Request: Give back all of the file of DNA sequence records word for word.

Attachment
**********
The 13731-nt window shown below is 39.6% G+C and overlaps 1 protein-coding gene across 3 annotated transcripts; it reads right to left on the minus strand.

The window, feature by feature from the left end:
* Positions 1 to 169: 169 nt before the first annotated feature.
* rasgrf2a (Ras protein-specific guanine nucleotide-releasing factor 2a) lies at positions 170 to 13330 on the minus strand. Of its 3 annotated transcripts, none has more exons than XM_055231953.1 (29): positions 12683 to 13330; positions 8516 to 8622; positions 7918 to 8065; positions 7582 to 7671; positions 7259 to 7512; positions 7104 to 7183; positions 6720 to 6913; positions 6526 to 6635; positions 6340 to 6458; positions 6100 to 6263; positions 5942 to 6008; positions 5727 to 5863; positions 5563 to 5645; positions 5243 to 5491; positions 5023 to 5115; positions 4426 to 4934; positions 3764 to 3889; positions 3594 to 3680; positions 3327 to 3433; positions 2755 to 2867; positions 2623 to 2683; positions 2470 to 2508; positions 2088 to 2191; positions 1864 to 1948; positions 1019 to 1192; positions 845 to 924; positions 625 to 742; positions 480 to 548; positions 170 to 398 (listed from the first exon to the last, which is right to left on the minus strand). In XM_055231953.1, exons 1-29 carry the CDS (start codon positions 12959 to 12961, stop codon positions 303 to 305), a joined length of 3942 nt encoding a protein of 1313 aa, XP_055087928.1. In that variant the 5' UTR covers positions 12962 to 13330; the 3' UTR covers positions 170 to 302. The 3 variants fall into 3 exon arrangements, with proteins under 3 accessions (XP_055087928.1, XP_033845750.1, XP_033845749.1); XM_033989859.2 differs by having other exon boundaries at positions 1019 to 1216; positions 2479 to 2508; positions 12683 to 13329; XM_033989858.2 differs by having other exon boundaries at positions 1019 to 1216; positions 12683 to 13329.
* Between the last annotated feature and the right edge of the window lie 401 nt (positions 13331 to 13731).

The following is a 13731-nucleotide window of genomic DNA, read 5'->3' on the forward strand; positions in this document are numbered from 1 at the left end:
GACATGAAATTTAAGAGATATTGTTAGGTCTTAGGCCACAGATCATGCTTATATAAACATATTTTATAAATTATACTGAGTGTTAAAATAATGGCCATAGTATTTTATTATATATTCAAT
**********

The 13731-nt window shown below is 39.6% G+C and overlaps 1 protein-coding gene across 3 annotated transcripts; it reads right to left on the minus strand.

The window, feature by feature from the left end:
* Positions 1 to 169: 169 nt before the first annotated feature.
* rasgrf2a (Ras protein-specific guanine nucleotide-releasing factor 2a) lies at positions 170 to 13330 on the minus strand. Of its 3 annotated transcripts, none has more exons than XM_055231953.1 (29): positions 12683 to 13330; positions 8516 to 8622; positions 7918 to 8065; positions 7582 to 7671; positions 7259 to 7512; positions 7104 to 7183; positions 6720 to 6913; positions 6526 to 6635; positions 6340 to 6458; positions 6100 to 6263; positions 5942 to 6008; positions 5727 to 5863; positions 5563 to 5645; positions 5243 to 5491; positions 5023 to 5115; positions 4426 to 4934; positions 3764 to 3889; positions 3594 to 3680; positions 3327 to 3433; positions 2755 to 2867; positions 2623 to 2683; positions 2470 to 2508; positions 2088 to 2191; positions 1864 to 1948; positions 1019 to 1192; positions 845 to 924; positions 625 to 742; positions 480 to 548; positions 170 to 398 (listed from the first exon to the last, which is right to left on the minus strand). In XM_055231953.1, exons 1-29 carry the CDS (start codon positions 12959 to 12961, stop codon positions 303 to 305), a joined length of 3942 nt encoding a protein of 1313 aa, XP_055087928.1. In that variant the 5' UTR covers positions 12962 to 13330; the 3' UTR covers positions 170 to 302. The 3 variants fall into 3 exon arrangements, with proteins under 3 accessions (XP_055087928.1, XP_033845750.1, XP_033845749.1); XM_033989859.2 differs by having other exon boundaries at positions 1019 to 1216; positions 2479 to 2508; positions 12683 to 13329; XM_033989858.2 differs by having other exon boundaries at positions 1019 to 1216; positions 12683 to 13329.
* Between the last annotated feature and the right edge of the window lie 401 nt (positions 13331 to 13731).

The following is a 13731-nucleotide window of genomic DNA, read 5'->3' on the forward strand; positions in this document are numbered from 1 at the left end:
GACATGAAATTTAAGAGATATTGTTAGGTCTTAGGCCACAGATCATGCTTATATAAACATATTTTATAAATTATACTGAGTGTTAAAATAATGGCCATAGTATTTTATTATATATTCAAT